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Australopithecus sediba transition from the trees to bipedal walking

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  • Australopithecus sediba transition from the trees to bipedal walking

    Source: https://phys.org/news/2021-11-ancient-human-relative-australopithecus-sediba.html



    lAncient human relative, Australopithecus sediba, 'walked like a human, but climbed like an ape'


    An international team of scientists has discovered a two-million-year-old fossil vertebrae from an extinct species of ancient human relative.

    New lower back fossils are the "missing link" that settles a decades old debate proving early hominins used their upper limbs to climb like apes and their lower limbs to walk like humans

    An international team of scientists from New York University, the University of the Witwatersrand, and 15 other institutions announced today, in the open access journal e-Life, the discovery of two-million-year-old fossil vertebrae from an extinct species of ancient human relative.

    The recovery of new lumbar vertebrae from the lower back of a single individual of the human relative, Australopithecus sediba, and portions of other vertebrae of the same female from Malapa, South Africa, together with previously discovered vertebrae, form one of the most complete lower backs ever discovered in the early hominid record and give insight into how this ancient human relative walked and climbed.

    The fossils were discovered in 2015 during excavations of a mining trackway running next to the site of Malapa in the Cradle of Humankind World Heritage Site, just northwest of Johannesburg, South Africa.

    Malapa is the site where, in 2008, Professor Lee Berger from the University of the Witwatersrand and his then nine-year old son, Matthew, discovered the first remains of what would be a new species of ancient human relative named Australopithecus sediba.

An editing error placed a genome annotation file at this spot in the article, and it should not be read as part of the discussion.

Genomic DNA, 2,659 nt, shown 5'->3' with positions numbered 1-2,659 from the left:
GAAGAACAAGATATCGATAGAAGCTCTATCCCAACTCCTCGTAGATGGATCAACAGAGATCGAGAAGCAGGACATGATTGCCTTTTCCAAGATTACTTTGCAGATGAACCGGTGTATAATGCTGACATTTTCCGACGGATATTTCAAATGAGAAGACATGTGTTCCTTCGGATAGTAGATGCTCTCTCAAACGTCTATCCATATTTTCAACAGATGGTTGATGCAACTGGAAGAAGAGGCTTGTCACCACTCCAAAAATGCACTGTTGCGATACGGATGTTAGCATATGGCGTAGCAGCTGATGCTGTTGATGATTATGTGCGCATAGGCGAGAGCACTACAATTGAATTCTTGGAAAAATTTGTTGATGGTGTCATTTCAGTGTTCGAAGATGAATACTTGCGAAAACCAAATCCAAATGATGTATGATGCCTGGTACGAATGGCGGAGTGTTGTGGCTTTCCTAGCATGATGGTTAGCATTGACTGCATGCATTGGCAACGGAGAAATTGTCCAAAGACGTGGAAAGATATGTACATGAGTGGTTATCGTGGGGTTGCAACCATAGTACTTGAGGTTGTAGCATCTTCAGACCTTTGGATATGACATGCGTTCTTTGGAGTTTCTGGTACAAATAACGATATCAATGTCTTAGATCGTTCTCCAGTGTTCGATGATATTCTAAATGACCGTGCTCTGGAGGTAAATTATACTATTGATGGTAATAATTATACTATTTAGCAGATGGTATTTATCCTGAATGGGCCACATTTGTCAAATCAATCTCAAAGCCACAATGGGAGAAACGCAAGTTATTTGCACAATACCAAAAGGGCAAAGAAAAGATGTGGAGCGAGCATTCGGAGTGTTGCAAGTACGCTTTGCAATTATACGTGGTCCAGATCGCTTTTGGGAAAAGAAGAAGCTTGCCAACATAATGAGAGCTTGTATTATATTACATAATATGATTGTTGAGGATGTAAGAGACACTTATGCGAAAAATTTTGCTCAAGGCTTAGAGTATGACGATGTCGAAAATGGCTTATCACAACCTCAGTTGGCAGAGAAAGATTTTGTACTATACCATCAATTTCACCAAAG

Fossils from the site have been dated to approximately two million years before present. The vertebrae described in the present study were recovered in a consolidated cement-like rock, known as breccia, in near articulation.





    Rather than risking damaging the fossils, they were prepared virtually after scanning with a Micro-CT scanner at the University of the Witwatersrand, thus removing the risk of damaging the closely positioned, delicate bones during manual preparation. Once virtually prepared, the vertebrae were reunited with fossils recovered during earlier work at the site and found to articulate perfectly with the spine of the fossil skeleton, part of the original Type specimens of Australopithecus sediba first described in 2010. The skeleton's catalog number is MH 2, but the researchers have nicknamed the female skeleton "Issa," meaning protector in Swahili. The discovery also established that like humans, sediba had only five lumbar vertebrae.

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    Last edited by shunyadragon; 11-24-2021, 08:25 AM.
    Glendower: I can call spirits from the vasty deep.
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  • #2
    This has long been assumed based on the anatomical structure of the hands and feet but it's nice to have confirmation.

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    • #3
      True, but I believe it is based on anatomical comparison with plder tree dwelling primates and other Australopithecus and later hominin primates that evolved arms adapted functionally for more bipedal locomotion.

      A believe the evidence is also adaptation from forest to the grassland environment where hominins further evolved,
      Last edited by shunyadragon; 11-24-2021, 08:39 AM.
      Glendower: I can call spirits from the vasty deep.
      Hotspur: Why, so can I, or so can any man;
      But will they come when you do call for them? Shakespeare’s Henry IV, Part 1, Act III:

      go with the flow the river knows . . .

      Frank

      I do not know, therefore everything is in pencil.

      Comment

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